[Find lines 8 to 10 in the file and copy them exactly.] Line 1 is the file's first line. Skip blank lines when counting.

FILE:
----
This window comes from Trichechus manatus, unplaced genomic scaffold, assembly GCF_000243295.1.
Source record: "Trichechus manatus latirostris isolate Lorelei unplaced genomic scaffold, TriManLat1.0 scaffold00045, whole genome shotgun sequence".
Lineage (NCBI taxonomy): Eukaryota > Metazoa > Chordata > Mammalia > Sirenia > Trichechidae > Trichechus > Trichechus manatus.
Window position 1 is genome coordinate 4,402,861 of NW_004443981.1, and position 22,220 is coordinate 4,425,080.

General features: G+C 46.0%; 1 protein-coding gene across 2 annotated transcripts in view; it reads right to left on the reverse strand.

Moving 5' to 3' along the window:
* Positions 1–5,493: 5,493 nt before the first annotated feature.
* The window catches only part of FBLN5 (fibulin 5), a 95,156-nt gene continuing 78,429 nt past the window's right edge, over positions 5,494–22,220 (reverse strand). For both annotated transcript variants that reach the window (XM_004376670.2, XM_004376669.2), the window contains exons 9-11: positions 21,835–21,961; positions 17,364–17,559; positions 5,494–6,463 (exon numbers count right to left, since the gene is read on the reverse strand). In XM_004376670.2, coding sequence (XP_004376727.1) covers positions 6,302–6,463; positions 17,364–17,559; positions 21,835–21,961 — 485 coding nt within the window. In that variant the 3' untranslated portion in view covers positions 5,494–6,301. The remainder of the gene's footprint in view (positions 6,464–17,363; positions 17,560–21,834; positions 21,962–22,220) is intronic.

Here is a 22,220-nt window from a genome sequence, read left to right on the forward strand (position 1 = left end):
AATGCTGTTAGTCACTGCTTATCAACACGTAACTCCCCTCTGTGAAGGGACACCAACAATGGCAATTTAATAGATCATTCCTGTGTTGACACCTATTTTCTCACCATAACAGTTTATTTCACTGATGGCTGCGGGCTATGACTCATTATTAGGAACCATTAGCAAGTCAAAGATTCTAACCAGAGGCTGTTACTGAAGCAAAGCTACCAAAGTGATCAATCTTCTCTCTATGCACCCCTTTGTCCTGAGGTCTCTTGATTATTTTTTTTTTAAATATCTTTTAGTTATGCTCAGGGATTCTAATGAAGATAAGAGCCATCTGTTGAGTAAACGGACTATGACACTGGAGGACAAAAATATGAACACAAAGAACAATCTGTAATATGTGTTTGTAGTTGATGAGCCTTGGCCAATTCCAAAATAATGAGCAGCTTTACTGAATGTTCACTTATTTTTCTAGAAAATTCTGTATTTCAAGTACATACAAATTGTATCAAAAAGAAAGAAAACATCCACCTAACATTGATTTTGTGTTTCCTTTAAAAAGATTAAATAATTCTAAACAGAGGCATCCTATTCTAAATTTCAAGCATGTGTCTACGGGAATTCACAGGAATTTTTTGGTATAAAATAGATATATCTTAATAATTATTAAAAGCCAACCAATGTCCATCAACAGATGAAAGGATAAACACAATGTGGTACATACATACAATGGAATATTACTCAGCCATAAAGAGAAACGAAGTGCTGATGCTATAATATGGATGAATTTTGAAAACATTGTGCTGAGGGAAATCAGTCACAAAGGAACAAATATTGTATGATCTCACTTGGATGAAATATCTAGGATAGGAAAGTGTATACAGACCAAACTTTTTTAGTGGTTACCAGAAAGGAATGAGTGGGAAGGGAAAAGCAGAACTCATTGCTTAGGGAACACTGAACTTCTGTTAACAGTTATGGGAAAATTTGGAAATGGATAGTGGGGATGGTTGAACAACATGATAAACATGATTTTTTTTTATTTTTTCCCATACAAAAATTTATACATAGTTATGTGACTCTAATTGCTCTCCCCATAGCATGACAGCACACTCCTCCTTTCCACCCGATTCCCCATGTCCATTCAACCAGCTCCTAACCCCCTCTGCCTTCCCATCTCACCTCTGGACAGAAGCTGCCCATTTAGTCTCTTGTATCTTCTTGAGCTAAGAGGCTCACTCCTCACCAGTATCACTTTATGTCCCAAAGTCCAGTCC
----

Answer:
* The window catches only part of FBLN5 (fibulin 5), a 95,156-nt gene continuing 78,429 nt past the window's right edge, over positions 5,494–22,220 (reverse strand). For both annotated transcript variants that reach the window (XM_004376670.2, XM_004376669.2), the window contains exons 9-11: positions 21,835–21,961; positions 17,364–17,559; positions 5,494–6,463 (exon numbers count right to left, since the gene is read on the reverse strand). In XM_004376670.2, coding sequence (XP_004376727.1) covers positions 6,302–6,463; positions 17,364–17,559; positions 21,835–21,961 — 485 coding nt within the window. In that variant the 3' untranslated portion in view covers positions 5,494–6,301. The remainder of the gene's footprint in view (positions 6,464–17,363; positions 17,560–21,834; positions 21,962–22,220) is intronic.

Here is a 22,220-nt window from a genome sequence, read left to right on the forward strand (position 1 = left end):
AATGCTGTTAGTCACTGCTTATCAACACGTAACTCCCCTCTGTGAAGGGACACCAACAATGGCAATTTAATAGATCATTCCTGTGTTGACACCTATTTTCTCACCATAACAGTTTATTTCACTGATGGCTGCGGGCTATGACTCATTATTAGGAACCATTAGCAAGTCAAAGATTCTAACCAGAGGCTGTTACTGAAGCAAAGCTACCAAAGTGATCAATCTTCTCTCTATGCACCCCTTTGTCCTGAGGTCTCTTGATTATTTTTTTTTTAAATATCTTTTAGTTATGCTCAGGGATTCTAATGAAGATAAGAGCCATCTGTTGAGTAAACGGACTATGACACTGGAGGACAAAAATATGAACACAAAGAACAATCTGTAATATGTGTTTGTAGTTGATGAGCCTTGGCCAATTCCAAAATAATGAGCAGCTTTACTGAATGTTCACTTATTTTTCTAGAAAATTCTGTATTTCAAGTACATACAAATTGTATCAAAAAGAAAGAAAACATCCACCTAACATTGATTTTGTGTTTCCTTTAAAAAGATTAAATAATTCTAAACAGAGGCATCCTATTCTAAATTTCAAGCATGTGTCTACGGGAATTCACAGGAATTTTTTGGTATAAAATAGATATATCTTAATAATTATTAAAAGCCAACCAATGTCCATCAACAGATGAAAGGATAAACACAATGTGGTACATACATACAATGGAATATTACTCAGCCATAAAGAGAAACGAAGTGCTGATGCTATAATATGGATGAATTTTGAAAACATTGTGCTGAGGGAAATCAGTCACAAAGGAACAAATATTGTATGATCTCACTTGGATGAAATATCTAGGATAGGAAAGTGTATACAGACCAAACTTTTTTAGTGGTTACCAGAAAGGAATGAGTGGGAAGGGAAAAGCAGAACTCATTGCTTAGGGAACACTGAACTTCTGTTAACAGTTATGGGAAAATTTGGAAATGGATAGTGGGGATGGTTGAACAACATGATAAACATGATTTTTTTTTATTTTTTCCCATACAAAAATTTATACATAGTTATGTGACTCTAATTGCTCTCCCCATAGCATGACAGCACACTCCTCCTTTCCACCCGATTCCCCATGTCCATTCAACCAGCTCCTAACCCCCTCTGCCTTCCCATCTCACCTCTGGACAGAAGCTGCCCATTTAGTCTCTTGTATCTTCTTGAGCTAAGAGGCTCACTCCTCACCAGTATCACTTTATGTCCCAAAGTCCAGTCC